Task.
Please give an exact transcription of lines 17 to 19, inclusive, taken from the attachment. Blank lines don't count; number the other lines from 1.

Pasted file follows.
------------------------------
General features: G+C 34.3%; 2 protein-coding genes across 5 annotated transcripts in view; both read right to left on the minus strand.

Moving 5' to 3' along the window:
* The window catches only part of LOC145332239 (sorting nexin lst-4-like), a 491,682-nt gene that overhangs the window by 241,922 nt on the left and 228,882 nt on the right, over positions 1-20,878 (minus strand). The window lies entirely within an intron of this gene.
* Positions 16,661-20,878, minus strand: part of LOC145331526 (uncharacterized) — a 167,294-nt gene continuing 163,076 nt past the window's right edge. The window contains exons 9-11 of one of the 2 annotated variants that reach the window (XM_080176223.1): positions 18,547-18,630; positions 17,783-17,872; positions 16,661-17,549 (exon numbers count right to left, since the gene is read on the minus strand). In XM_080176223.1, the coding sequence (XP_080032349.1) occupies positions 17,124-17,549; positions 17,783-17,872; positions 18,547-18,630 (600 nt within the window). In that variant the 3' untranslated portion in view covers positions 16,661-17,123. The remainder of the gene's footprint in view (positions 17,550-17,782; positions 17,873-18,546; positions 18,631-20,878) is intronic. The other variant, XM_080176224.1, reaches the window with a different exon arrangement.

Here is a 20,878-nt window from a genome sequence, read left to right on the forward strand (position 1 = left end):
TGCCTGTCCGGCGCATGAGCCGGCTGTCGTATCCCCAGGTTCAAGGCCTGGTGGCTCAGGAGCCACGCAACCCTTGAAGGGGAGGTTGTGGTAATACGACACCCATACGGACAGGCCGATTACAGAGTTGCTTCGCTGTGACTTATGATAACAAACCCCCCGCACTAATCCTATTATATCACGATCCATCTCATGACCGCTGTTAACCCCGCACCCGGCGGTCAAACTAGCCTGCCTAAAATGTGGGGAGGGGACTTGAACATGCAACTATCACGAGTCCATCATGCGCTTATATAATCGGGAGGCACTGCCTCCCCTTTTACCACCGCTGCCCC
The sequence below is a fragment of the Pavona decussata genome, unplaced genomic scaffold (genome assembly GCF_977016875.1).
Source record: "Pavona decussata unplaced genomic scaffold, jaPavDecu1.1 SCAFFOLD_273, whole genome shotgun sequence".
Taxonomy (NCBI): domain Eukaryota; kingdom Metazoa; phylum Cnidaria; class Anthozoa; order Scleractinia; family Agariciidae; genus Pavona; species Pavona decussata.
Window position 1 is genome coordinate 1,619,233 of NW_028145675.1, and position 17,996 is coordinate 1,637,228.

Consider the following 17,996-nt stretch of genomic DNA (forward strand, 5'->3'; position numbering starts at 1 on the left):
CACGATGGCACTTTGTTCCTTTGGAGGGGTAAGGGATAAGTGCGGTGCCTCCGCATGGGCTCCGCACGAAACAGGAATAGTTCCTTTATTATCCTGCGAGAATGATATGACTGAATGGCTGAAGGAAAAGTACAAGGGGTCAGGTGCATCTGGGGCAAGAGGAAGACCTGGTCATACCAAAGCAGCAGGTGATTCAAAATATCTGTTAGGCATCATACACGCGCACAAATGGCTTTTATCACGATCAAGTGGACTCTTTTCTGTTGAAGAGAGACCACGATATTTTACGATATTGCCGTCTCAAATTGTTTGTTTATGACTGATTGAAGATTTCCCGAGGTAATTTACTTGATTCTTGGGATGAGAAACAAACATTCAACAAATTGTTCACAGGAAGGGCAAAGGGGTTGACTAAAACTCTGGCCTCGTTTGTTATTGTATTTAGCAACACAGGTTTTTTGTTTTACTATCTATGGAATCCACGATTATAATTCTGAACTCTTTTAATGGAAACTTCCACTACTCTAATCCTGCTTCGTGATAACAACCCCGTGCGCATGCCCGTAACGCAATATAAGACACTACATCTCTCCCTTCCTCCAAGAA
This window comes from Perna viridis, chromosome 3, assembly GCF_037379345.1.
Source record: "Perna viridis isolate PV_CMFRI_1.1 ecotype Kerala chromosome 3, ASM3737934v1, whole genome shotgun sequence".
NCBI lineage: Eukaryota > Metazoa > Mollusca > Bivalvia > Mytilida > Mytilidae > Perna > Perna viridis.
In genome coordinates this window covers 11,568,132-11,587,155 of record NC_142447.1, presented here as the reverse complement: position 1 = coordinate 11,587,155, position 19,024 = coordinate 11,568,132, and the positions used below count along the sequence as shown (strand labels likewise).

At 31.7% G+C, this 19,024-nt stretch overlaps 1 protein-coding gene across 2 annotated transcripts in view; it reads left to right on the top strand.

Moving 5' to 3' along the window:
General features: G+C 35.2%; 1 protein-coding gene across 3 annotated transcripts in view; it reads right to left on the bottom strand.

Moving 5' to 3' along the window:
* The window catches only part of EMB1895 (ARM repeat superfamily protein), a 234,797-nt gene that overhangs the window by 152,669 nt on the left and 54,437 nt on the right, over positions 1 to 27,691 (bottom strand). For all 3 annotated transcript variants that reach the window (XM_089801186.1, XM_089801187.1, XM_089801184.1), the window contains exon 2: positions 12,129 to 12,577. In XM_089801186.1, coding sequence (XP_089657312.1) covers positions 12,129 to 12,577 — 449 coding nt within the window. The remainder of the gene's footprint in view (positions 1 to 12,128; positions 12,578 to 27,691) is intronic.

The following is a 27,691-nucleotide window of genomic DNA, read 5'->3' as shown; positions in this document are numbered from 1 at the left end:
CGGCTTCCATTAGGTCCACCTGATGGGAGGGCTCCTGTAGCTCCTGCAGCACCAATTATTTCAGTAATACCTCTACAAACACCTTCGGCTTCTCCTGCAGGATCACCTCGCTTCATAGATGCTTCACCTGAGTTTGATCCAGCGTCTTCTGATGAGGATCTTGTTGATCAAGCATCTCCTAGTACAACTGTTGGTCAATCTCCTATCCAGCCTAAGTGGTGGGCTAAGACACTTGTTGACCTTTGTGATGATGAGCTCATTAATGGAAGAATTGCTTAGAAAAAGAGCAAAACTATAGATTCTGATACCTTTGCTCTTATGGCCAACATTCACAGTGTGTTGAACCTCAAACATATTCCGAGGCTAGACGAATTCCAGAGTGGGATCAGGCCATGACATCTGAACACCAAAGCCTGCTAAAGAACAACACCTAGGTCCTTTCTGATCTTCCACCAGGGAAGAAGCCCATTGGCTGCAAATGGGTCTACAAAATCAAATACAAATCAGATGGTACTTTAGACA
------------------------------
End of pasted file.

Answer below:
At 31.7% G+C, this 19,024-nt stretch overlaps 1 protein-coding gene across 2 annotated transcripts in view; it reads left to right on the top strand.

Moving 5' to 3' along the window:
General features: G+C 35.2%; 1 protein-coding gene across 3 annotated transcripts in view; it reads right to left on the bottom strand.